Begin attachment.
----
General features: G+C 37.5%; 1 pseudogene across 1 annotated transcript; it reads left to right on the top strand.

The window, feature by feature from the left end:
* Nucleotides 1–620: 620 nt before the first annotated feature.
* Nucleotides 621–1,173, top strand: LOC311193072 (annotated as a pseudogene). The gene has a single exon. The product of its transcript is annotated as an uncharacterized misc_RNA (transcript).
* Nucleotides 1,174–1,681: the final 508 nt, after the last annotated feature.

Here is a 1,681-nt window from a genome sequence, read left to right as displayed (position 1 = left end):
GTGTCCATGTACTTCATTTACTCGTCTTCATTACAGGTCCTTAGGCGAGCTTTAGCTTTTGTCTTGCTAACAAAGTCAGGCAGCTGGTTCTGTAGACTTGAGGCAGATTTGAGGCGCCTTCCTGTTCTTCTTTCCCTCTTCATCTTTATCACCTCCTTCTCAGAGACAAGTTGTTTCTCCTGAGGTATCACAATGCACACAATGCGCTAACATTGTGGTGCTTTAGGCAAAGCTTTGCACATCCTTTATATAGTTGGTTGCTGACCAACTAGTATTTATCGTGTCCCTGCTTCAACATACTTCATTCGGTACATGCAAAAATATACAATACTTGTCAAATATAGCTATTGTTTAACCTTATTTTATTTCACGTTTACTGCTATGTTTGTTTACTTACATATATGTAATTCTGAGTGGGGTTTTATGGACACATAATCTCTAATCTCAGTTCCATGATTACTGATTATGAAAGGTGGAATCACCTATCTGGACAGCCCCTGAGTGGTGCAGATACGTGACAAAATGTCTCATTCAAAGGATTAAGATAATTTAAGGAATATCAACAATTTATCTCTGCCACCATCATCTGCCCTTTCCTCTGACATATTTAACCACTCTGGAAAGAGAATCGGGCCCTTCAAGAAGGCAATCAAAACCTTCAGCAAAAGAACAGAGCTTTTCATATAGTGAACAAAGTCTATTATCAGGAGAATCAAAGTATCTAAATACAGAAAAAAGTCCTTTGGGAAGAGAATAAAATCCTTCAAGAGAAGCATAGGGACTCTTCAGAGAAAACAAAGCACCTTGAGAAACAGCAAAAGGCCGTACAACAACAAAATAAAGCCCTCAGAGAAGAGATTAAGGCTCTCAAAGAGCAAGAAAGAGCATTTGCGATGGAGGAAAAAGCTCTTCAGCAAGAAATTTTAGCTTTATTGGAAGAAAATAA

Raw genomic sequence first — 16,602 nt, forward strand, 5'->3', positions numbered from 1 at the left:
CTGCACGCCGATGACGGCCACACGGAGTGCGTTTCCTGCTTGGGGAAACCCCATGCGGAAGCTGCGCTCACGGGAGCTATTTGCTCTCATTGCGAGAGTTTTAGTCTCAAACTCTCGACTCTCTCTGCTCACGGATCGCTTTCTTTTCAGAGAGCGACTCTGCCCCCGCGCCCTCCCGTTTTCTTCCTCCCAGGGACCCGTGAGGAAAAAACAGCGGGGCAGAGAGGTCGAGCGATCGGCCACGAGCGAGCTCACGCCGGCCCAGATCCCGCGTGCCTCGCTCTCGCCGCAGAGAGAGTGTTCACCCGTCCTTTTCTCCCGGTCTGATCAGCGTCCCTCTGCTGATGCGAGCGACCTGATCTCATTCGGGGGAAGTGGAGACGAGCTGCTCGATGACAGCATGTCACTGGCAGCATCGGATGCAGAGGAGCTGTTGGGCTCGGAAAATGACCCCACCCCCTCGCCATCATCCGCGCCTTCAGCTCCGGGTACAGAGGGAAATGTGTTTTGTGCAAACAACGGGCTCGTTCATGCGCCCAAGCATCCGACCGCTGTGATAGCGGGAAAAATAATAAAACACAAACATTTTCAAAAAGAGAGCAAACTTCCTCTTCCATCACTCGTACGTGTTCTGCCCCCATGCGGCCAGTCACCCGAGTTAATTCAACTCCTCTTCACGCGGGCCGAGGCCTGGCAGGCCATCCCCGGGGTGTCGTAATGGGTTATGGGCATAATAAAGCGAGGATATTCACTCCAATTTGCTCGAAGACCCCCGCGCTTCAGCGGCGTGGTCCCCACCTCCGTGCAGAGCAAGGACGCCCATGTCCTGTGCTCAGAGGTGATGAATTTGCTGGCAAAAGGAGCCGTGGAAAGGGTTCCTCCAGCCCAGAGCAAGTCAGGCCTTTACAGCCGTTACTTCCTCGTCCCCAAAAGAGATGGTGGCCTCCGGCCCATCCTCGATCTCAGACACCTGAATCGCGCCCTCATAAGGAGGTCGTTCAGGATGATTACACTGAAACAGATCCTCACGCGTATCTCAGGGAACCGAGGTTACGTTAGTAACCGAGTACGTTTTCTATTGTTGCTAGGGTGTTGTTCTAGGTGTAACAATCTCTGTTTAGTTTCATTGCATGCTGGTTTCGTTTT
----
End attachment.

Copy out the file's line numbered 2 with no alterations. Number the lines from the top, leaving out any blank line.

The window, feature by feature from the left end: